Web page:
Resurrection as a Call to Action


Many congregations that haven’t celebrated Easter in person since 2019 are relishing the joy of returning to the comforts of pre-pandemic church life. But Ann Michel of the Lewis Center staff says we can’t allow our Easter celebrations to divert attention from the challenge of renewing the church. Drawing on the biblical narrative, she writes that Easter is not an end point but rather a call to action.

Easter is the most joyous occasion of the church year. We shout Halleluiah. We belt out the glorious hymns of the day. And then, humming a tune assuring us that “the strife is over, the battle won,” we happily head home to our ham suppers and look forward to doing it all again next year.

Caught up in a celebratory mood, it’s easy to forget that in the biblical narrative, the resurrection isn’t the end of the story. In fact, the truly hard work was just beginning for those disciples thrust into the leadership of the nascent church movement. Their initial reaction to the empty tomb was not joy, but rather confusion and perplexity. And as they came to understand the true nature of Christ’s resurrection, their sincere joy came with tremendous uncertainty, responsibility, and risk.

This year, Easter comes at a time when COVID-19 restrictions are loosening. Many congregations that haven’t celebrated Easter in person since 2019 are relishing the joy of returning to their familiar worship spaces and practices. Breathing a collective sigh of relief, we are all too ready to proclaim the battle won and get back to the comforts of pre-pandemic church life. But the reality is that the truly hard work is just beginning, just as it was for those earliest disciples.

A season of challenge and opportunity

We are in a season of great challenge, but also great opportunity. Our two-year struggle through the pandemic laid bare the points where our ministries were rigid, vulnerable, and out of sync with the times. But is also awakened church leaders to the potential of ministry in the digital sphere, the opportunity to reimagine stagnant programs, and the enduring power of the Gospel in the face of disruption, confusion, and perplexity. Many have caught a glimpse of a new future. They have demonstrated a surprising ability to adapt in the face of radically changing circumstances. And they can imagine a hopeful future, even if only through a glass dimly. Such leaders know that the way forward is not backward facing.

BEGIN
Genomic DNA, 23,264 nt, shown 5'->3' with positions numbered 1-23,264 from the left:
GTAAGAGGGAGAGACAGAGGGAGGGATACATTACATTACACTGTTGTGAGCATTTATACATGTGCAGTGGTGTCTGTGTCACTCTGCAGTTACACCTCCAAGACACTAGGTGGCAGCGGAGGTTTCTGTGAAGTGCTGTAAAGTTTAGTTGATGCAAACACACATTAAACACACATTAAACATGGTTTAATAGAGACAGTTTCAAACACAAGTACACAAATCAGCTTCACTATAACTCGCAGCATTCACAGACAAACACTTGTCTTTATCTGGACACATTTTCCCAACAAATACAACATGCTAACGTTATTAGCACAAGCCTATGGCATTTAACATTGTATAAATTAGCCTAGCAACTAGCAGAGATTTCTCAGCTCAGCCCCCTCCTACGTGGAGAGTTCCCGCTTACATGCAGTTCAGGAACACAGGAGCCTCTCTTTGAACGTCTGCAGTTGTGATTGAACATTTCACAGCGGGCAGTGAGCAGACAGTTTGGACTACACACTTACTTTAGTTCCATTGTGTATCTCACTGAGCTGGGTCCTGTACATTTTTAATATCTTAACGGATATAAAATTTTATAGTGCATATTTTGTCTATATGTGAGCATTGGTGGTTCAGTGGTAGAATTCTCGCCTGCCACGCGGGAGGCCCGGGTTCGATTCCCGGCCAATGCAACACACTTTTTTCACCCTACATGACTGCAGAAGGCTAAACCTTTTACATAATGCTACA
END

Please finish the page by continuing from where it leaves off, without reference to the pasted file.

And if we need a playbook on adaptive change in the midst of unexpected circumstances, we need only follow the journey of the first century church through the book of Acts. For the sake of their mission, those early leaders learned to compromise, to set aside their own customs and cultural practices, and to approach nonbelievers on their own terms. And so must we.

To proclaim the resurrection is to proclaim the possibility of change.

There is much we do not understand about the profound miracle of resurrection. But one thing we know for sure is that resurrection involves transformation. Scripture reveals that things look different on the other side of the resurrection. In John’s Gospel, Mary Magdalene does not recognize the risen Jesus. She mistakes him for the gardener. In Luke’s Gospel, the disciples on the road to Emmaus also do not recognize Jesus. They believe him to be a stranger. Things appear to be different after the resurrection because they are different. Jesus clued us in to this when he revealed to the Sadducees that children of the resurrection neither marry nor are given in marriage. Paul explains that in the resurrection our perishable physical bodies will be raised as imperishable, spiritual bodies. Resurrection affords us new ways of seeing and new ways of being.

The symbols we associate with the celebration of Easter — green shoots, budding flowers, baby chicks — remind us that, in God’s universe, life renews itself. In this season of resurrection, let us seek the green growing edges of new life within our communities, our churches, and in the lives of the faithful, knowing that God has designed all living things, including the body of Christ, for growth and renewal. Let us approach Easter not as an end point but as a call to action, for to proclaim resurrection hope is to affirm the possibility of change. “Listen, I will tell you a mystery! We will not all die, but we will all be changed.” (1 Cor. 15:51) May it be so in Christ’s body, the church!

Related Resources


About Author

Ann A. Michel has served on the staff of the Lewis Center for Church Leadership since early 2005. She currently serves as a Senior Consultant and is co-editor of Leading Ideas e-newsletter. She also teaches at Wesley Theological Seminary in the areas of stewardship and leadership. She is the co-author with Lovett H. Weems Jr. of Generosity, Stewardship, and Abundance: A Transformational Guide to Church Finance (Rowman & Littlefield, 2021) available at Cokesbury and Amazon. She is also the author of Synergy: A Leadership Guide for Church Staff and Volunteers (Abingdon, 2017), available at Cokesbury and Amazon.

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Discovering God’s Future for Your Church

Discovering God’s Future for Your Church is a turn-key tool kit to help your congregation discern and implement God’s vision for its future. The resource guides your church in discovering clues to your vision in your history and culture, your current congregational strengths and weaknesses, and the needs of your surrounding community. The tool kit features videos, leader’s guides, discussion exercises, planning tools, handouts, diagrams, worksheets, and more. Learn more and watch an introductory video now.